The Man Who Was Thursday

by G. K. Chesterton
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Critical Evaluation

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Last Updated on May 6, 2015, by eNotes Editorial. Word Count: 806

One possible clue to the many ambiguities and levels of meaning in The Man Who Was Thursday is in the novel’s subtitle, A Nightmare, which implies that after debating poetry and anarchy with his friend, Lucian Gregory, Gabriel Syme falls into a reverie in which symbolic events occur and then, the adventure completed, returns to reality. Once this dream structure is accepted, the apparently illogical and progressively symbolic narrative creates no insurmountable difficulties. Nevertheless, it is unlikely that any two readers will arrive at precisely the same interpretation of the meaning behind Syme’s adventures and his encounter with the enigmatic Sunday.

G. K. Chesterton states in his Autobiography that The Man Who Was Thursday was the product of his intellectually and spiritually unsettled youth: “The whole story is a nightmare of things, not as they are, but as they seemed to the young half-pessimist of the 1890’s.” Initially, the major targets of the satire are the negative philosophies that seemed to him to dominate the intellectual atmosphere of the late Victorian period. As Chesterton suggested in his poetic dedication to E. C. Bentley, “Science announced nonentity and art admired decay.”

Each of the anarchists embodies one possible perversion of intellect: Gogol (Tuesday) is the stereotypical gruff, bearded anarchist; Professor de Worms (Friday) is the perverted scholarly intelligence; Dr. Bull (Saturday) represents cold, scientific rationalism, whereas Marquis de St. Eustache (Wednesday) represents decadent aristocracy and death worship; and the Secretary (Monday) embodies political fanaticism and power madness. This political satire, however, changes into something quite different as each of the supposed anarchists is, in turn, exposed as an upholder of the moral order. “I thought it would be fun,” Chesterton commented in an interview, “to make the tearing away of menacing masks reveal benevolence.”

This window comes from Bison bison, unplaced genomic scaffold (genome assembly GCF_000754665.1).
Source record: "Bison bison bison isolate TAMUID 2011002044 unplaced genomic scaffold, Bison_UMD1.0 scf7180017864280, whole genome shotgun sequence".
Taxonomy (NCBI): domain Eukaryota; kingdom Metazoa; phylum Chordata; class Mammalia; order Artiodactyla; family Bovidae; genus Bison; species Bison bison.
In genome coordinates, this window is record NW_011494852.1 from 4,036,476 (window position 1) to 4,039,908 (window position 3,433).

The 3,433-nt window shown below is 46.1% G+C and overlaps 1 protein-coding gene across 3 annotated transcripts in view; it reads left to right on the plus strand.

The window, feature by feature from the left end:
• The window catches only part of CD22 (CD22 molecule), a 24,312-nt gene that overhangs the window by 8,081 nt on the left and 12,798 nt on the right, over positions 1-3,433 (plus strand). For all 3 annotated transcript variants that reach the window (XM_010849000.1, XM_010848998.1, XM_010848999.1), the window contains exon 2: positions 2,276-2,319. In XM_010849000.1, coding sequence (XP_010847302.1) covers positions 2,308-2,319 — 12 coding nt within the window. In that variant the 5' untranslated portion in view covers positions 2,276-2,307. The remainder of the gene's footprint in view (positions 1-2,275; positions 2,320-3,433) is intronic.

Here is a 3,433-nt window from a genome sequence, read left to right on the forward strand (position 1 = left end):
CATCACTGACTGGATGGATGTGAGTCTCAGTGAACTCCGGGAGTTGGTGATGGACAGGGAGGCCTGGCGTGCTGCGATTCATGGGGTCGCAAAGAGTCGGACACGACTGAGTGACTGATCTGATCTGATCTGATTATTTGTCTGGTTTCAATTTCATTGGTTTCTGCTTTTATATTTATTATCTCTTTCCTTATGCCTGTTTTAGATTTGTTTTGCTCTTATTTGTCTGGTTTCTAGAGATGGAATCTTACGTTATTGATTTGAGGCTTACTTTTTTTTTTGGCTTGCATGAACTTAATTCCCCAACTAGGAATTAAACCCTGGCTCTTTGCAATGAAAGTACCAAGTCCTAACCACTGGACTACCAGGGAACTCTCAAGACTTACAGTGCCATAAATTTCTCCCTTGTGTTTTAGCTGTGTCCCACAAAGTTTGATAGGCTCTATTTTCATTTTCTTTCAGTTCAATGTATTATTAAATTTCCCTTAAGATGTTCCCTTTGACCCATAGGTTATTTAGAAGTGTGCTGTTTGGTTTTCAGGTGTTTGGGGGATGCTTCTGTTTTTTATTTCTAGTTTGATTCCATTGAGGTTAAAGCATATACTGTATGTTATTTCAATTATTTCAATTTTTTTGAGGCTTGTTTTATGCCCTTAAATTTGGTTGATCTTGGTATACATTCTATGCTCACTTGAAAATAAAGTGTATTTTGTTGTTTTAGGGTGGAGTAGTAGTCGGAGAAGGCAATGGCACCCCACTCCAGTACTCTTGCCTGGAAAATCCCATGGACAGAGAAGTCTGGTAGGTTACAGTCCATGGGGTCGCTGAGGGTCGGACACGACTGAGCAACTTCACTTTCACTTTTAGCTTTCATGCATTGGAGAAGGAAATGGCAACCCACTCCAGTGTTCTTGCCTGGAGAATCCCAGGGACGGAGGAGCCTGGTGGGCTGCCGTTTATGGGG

Syme prefers the old world of clearly defined good and evil. However disruptive evil may be, it is preferable to moral and spiritual ambiguity. As he runs from a mob that he believes to be in the service of Sunday (they turn out to be good citizens who believe him to be an anarchist), Syme speculates on his new view of reality: Was not everything, after all, like this bewildering woodland, this dance of dark and light? Everything only a glimpse, the glimpse always unforeseen, and always forgotten. . . . He had found the thing which the modern people call Impressionism, which is another name for that final skepticism which can find no floor to the universe.

Thus, Syme’s nightmare turns from a crusade against tangible evil to a search for reality itself, and that reality—or the absence of it—seems to be embodied in Sunday.

Following a wildly comic chase after Sunday, the search for reality ends in the fantastic, symbolic final scene of the book, where Sunday reveals his identity, only to leave the meaning of the novel more ambiguous than ever. With all the detectives dressed in elaborate costumes that suggest their days in Genesis, Sunday identifies himself. “I am the Sabbath. I am the peace of God.” The detectives challenge him to explain and justify his behavior, but the skepticism of the believers is submerged by the negations of the true denier, Lucian Gregory, who presents himself as the authentic anarchist: “I am the destroyer. I would destroy the world if I could.”

Gregory issues two challenges that bring the book to its ideological climax. He demands that the five detectives—representatives of human moral order—justify themselves in the light of the fact that they have never suffered. Syme, speaking for Chesterton and humanity, denies the anarchist’s charge: “We have been broken upon the wheel,” he retorts, “we have descended into Hell!” When the challenge is put directly to Sunday—“Have you ever suffered?”—Sunday responds with a question of his own and ends the dream fantasy: “Can ye drink of the cup that I drink of?”

Once when he was questioned about Sunday’s identity, Chesterton said, I think you can take him to stand for Nature as distinguished from God. Huge, boisterous, full of vitality, dancing with a hundred legs, bright with the glare of the sun, and at first sight, somewhat regardless of us and our desires.

When asked about Sunday’s final question, however, Chesterton admitted that it “seems to mean that Sunday is God. That is the only serious note in the book. The face of Sunday changes, you tear off the mask of Nature and you find God.”

The story Chesterton began as a comic parody of the intrigue-adventure novel ends as a speculation on divine ambiguity. Chesterton suggests that the pessimism of the anarchist is wrong, but the optimism of the pantheist is inadequate. What remains can only be the god behind nature, who embraces both limited views and demands a faith and commitment beyond rationalization and speculation.

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